Who was the first Gentile saved in the New Testament? Cornelius in Acts 10
Many people think that the Ethiopian eunuch was the first Gentile saved. There are several reasons why that is not the case.
In Acts 8:26-38, Philip met up with the Ethiopian Eunuch on the road that went down from Jerusalem to Gaza. The eunuch was in Jerusalem to worship. This would seem to indicate that he may have been in Jerusalem around the time of one of the Feasts of Israel. As he was reading a scroll of the prophet Isaiah, it appears that he may have been a proselyte (a convert to Judaism).
Philip was later identified as an Evangelist in Acts 21:18. In Ephesians 3:1-6 Paul the Apostle states that a secret, or mystery, was given to him by divine revelation. Paul goes on to say that this secret was only given to Apostles and Prophets, and only in the current generation. And that secret was that Gentiles were to be included in the body of Christ as fellow heirs. As a result of Paul’s revelation it seems inconsistent that Philip would have been preaching to a Gentile at this point as Philip was not an Apostle or Prophet and the revelation to preach to a Gentile had not yet been given to the Church.
For this reason, I, Paul, the prisoner of Jesus Christ for you Gentiles, 2 if you have heard of the dispensation of the grace of God which was given to me for you, 3 how that by revelation he made known to me the mystery, as I wrote before in a few words, 4 whereby, when you read, you may understand my knowledge in the mystery of Christ, 5 which in other ages was not made known to the sons of men, as it is now revealed to his holy apostles and prophets by the Spirit, that the Gentiles should be fellow heirs, and of the same body, and partakers of his promise in Christ by the Gospel. —Ephesians 3:6
The Apostle Peter had an encounter with some Gentiles in Acts 10. This is the story of Cornelius the Centurion. Cornelius had a vision in which he saw an angel and was told to send for Peter who was in Joppa. Around this time Peter was on the roof of the house in Joppa when he too had a vision. In this vision unclean animals (those Jews could not eat) were being let down to earth in a sheet. A voice told Peter to “kill and eat.” Peter told the Lord no because he had never eaten anything unclean. And the Lord told him not to call anything unclean that He called clean (referring to Gentiles being saved). Immediately after this, messengers from Cornelius were at the door where Peter was staying.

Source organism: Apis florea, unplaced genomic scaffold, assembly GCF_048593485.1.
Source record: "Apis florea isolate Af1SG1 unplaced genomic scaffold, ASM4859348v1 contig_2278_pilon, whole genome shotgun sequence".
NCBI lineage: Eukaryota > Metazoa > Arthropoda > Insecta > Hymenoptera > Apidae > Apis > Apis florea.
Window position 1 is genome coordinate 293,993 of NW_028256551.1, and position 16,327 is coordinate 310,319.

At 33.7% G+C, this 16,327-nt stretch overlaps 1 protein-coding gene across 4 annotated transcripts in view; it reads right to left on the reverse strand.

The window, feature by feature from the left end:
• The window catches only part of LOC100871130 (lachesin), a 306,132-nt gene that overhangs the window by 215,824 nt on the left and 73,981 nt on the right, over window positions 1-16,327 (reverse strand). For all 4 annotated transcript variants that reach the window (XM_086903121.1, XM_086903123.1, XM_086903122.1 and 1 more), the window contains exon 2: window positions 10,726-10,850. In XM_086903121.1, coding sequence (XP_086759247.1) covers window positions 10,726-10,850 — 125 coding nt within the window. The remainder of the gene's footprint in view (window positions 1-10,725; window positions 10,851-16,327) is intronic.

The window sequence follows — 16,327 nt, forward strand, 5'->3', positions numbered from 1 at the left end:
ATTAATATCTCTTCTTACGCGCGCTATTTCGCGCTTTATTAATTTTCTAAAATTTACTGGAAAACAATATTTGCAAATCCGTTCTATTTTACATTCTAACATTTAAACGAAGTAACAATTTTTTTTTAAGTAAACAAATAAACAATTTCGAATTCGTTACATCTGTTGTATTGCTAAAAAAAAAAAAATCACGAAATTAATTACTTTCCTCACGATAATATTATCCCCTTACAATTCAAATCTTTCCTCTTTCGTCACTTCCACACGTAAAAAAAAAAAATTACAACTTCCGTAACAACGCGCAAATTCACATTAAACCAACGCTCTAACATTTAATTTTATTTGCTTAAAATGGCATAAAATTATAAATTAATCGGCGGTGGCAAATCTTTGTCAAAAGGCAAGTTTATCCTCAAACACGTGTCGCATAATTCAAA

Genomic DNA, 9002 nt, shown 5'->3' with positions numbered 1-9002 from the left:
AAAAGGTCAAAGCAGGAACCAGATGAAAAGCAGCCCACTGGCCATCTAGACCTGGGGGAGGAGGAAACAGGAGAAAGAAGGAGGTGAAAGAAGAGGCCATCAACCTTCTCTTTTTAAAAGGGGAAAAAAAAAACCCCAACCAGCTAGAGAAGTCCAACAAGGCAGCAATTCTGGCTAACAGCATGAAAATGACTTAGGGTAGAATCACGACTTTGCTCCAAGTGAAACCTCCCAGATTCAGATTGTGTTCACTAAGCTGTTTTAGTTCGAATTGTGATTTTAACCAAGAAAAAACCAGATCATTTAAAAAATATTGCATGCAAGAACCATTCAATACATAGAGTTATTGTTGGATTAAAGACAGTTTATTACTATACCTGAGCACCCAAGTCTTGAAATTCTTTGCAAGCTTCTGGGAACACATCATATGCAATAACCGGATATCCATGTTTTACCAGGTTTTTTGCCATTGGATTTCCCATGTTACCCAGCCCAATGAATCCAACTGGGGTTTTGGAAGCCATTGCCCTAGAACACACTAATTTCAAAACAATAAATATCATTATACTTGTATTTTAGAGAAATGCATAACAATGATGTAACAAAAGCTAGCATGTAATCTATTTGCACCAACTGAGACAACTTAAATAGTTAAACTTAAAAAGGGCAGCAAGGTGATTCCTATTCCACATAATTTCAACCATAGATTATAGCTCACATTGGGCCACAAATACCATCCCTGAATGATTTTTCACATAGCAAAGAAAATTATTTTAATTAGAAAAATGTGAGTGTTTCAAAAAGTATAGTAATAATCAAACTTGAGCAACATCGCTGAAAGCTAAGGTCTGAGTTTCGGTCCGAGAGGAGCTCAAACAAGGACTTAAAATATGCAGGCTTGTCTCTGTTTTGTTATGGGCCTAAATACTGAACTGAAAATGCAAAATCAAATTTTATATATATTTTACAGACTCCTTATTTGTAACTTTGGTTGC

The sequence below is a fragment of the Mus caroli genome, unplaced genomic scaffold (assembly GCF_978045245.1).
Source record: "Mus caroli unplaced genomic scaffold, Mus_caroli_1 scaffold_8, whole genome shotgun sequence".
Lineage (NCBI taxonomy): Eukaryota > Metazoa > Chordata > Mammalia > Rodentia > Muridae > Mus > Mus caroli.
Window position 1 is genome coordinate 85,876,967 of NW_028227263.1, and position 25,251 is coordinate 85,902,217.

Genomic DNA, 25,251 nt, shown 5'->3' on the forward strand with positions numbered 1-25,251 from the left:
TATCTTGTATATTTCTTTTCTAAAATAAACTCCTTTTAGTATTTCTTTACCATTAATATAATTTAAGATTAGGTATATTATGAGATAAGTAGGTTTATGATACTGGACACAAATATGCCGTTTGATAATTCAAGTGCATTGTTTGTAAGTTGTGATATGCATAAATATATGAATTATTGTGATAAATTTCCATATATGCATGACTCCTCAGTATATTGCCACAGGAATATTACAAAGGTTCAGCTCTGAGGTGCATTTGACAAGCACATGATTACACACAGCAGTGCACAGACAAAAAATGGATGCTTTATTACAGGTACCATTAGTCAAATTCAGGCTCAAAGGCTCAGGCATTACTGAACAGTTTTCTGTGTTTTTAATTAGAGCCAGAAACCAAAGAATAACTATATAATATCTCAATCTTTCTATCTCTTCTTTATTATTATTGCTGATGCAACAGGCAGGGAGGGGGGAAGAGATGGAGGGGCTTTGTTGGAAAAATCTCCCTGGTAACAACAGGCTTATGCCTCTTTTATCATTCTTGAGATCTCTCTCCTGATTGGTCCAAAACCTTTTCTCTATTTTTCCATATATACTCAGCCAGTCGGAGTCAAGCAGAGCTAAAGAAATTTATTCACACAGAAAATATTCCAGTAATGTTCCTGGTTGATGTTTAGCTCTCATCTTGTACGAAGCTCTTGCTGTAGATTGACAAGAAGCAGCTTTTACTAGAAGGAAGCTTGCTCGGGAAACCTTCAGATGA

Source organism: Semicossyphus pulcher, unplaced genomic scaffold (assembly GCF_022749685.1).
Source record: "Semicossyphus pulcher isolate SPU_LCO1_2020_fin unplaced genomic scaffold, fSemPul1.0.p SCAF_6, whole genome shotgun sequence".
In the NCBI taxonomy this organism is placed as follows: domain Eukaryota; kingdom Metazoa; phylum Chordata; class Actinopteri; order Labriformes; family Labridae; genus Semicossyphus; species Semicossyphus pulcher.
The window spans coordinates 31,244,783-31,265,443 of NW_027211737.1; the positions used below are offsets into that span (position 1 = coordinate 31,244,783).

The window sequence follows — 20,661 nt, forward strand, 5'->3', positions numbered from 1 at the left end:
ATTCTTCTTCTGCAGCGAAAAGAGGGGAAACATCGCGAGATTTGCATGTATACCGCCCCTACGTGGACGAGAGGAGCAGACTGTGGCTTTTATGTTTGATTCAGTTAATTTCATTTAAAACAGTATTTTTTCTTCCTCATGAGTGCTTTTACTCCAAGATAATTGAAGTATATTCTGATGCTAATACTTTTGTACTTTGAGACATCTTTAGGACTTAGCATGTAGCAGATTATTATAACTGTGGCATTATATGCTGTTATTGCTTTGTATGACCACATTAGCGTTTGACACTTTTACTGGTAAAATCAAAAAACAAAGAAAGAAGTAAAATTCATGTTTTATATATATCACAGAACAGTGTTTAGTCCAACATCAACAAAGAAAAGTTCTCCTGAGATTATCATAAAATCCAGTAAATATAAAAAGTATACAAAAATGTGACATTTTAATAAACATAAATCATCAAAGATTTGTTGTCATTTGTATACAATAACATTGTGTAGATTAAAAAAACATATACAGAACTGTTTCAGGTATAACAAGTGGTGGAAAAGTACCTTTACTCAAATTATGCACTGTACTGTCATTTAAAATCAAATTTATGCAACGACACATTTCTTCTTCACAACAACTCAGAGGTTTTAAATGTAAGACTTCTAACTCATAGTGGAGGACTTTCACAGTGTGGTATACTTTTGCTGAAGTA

When the messengers explained why they were there, Peter remembered his vision. Peter met with Cornelius and his family and began to tell them about the Gospel message. In the course of doing that, the Holy Spirit fell on Cornelius and his family and they received the baptism of the Holy Spirit. After that they were baptized in water.
Shortly after that, in Acts 11:1-18, Peter was back in Jerusalem and explained that Gentiles had also received the Word of God. The Jews of the circumcision, that originally objected, after they heard about Peter, Cornelius and the vision from the Lord, ceased with their objections.
It is interesting to note that depending on whose scholarly timeline you look at; the events in the book of Acts 10, with Peter and Cornelius, didn’t happen until around 37-40 A.D. This means that for the first few years of the Church—no Gentiles were mentioned as being saved. This might have been a fulfillment of Romans 1:16.
For I am not ashamed of the Gospel of Christ, for it is the power of God to salvation for everyone that believes, to the Jew first, and also to the Greek (Gentile). —Romans 1:16